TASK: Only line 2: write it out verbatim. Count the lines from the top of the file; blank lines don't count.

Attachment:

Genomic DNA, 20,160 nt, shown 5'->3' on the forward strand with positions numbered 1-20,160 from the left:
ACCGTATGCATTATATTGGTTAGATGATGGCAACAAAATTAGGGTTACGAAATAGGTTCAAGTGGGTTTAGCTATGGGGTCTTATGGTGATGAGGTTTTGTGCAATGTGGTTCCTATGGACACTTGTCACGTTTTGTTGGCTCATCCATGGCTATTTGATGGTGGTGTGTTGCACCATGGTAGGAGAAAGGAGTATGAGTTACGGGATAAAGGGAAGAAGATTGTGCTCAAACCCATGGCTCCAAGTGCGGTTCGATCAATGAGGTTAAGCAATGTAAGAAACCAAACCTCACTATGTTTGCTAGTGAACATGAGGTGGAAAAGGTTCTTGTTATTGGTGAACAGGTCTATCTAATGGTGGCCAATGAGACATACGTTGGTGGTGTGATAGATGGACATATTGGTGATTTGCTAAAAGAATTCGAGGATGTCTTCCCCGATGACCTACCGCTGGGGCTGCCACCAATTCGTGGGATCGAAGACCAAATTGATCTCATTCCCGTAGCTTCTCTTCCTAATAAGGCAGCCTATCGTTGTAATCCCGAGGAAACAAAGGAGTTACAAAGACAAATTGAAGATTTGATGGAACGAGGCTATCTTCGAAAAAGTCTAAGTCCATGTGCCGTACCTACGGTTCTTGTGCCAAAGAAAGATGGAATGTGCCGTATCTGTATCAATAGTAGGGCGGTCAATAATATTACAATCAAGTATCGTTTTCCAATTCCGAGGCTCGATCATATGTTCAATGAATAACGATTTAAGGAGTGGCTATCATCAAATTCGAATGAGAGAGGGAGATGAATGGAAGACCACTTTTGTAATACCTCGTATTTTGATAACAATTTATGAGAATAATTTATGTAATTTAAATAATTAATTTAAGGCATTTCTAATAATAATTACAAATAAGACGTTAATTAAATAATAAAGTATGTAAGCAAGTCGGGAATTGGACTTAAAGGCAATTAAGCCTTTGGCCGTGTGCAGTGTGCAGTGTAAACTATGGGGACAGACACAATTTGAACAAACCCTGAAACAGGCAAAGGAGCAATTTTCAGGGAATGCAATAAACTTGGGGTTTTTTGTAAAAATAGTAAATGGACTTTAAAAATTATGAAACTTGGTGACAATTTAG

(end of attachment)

ACCGTATGCATTATATTGGTTAGATGATGGCAACAAAATTAGGGTTACGAAATAGGTTCAAGTGGGTTTAGCTATGGGGTCTTATGGTGATGAGGTTTTGTGCAATGTGGTTCCTATGGACACTTGTCACGTTTTGTTGGCTCATCCATGGCTATTTGATGGTGGTGTGTTGCACCATGGTAGGAGAAAGGAGTATGAGTTACGGGATAAAGGGAAGAAGATTGTGCTCAAACCCATGGCTCCAAGTGCGGTTCGATCAATGAGGTTAAGCAATGTAAGAAACCAAACCTCACTATGTTTGCTAGTGAACATGAGGTGGAAAAGGTTCTTGTTATTGGTGAACAGGTCTATCTAATGGTGGCCAATGAGACATACGTTGGTGGTGTGATAGATGGACATATTGGTGATTTGCTAAAAGAATTCGAGGATGTCTTCCCCGATGACCTACCGCTGGGGCTGCCACCAATTCGTGGGATCGAAGACCAAATTGATCTCATTCCCGTAGCTTCTCTTCCTAATAAGGCAGCCTATCGTTGTAATCCCGAGGAAACAAAGGAGTTACAAAGACAAATTGAAGATTTGATGGAACGAGGCTATCTTCGAAAAAGTCTAAGTCCATGTGCCGTACCTACGGTTCTTGTGCCAAAGAAAGATGGAATGTGCCGTATCTGTATCAATAGTAGGGCGGTCAATAATATTACAATCAAGTATCGTTTTCCAATTCCGAGGCTCGATCATATGTTCAATGAATAACGATTTAAGGAGTGGCTATCATCAAATTCGAATGAGAGAGGGAGATGAATGGAAGACCACTTTTGTAATACCTCGTATTTTGATAACAATTTATGAGAATAATTTATGTAATTTAAATAATTAATTTAAGGCATTTCTAATAATAATTACAAATAAGACGTTAATTAAATAATAAAGTATGTAAGCAAGTCGGGAATTGGACTTAAAGGCAATTAAGCCTTTGGCCGTGTGCAGTGTGCAGTGTAAACTATGGGGACAGACACAATTTGAACAAACCCTGAAACAGGCAAAGGAGCAATTTTCAGGGAATGCAATAAACTTGGGGTTTTTTGTAAAAATAGTAAATGGACTTTAAAAATTATGAAACTTGGTGACAATTTAG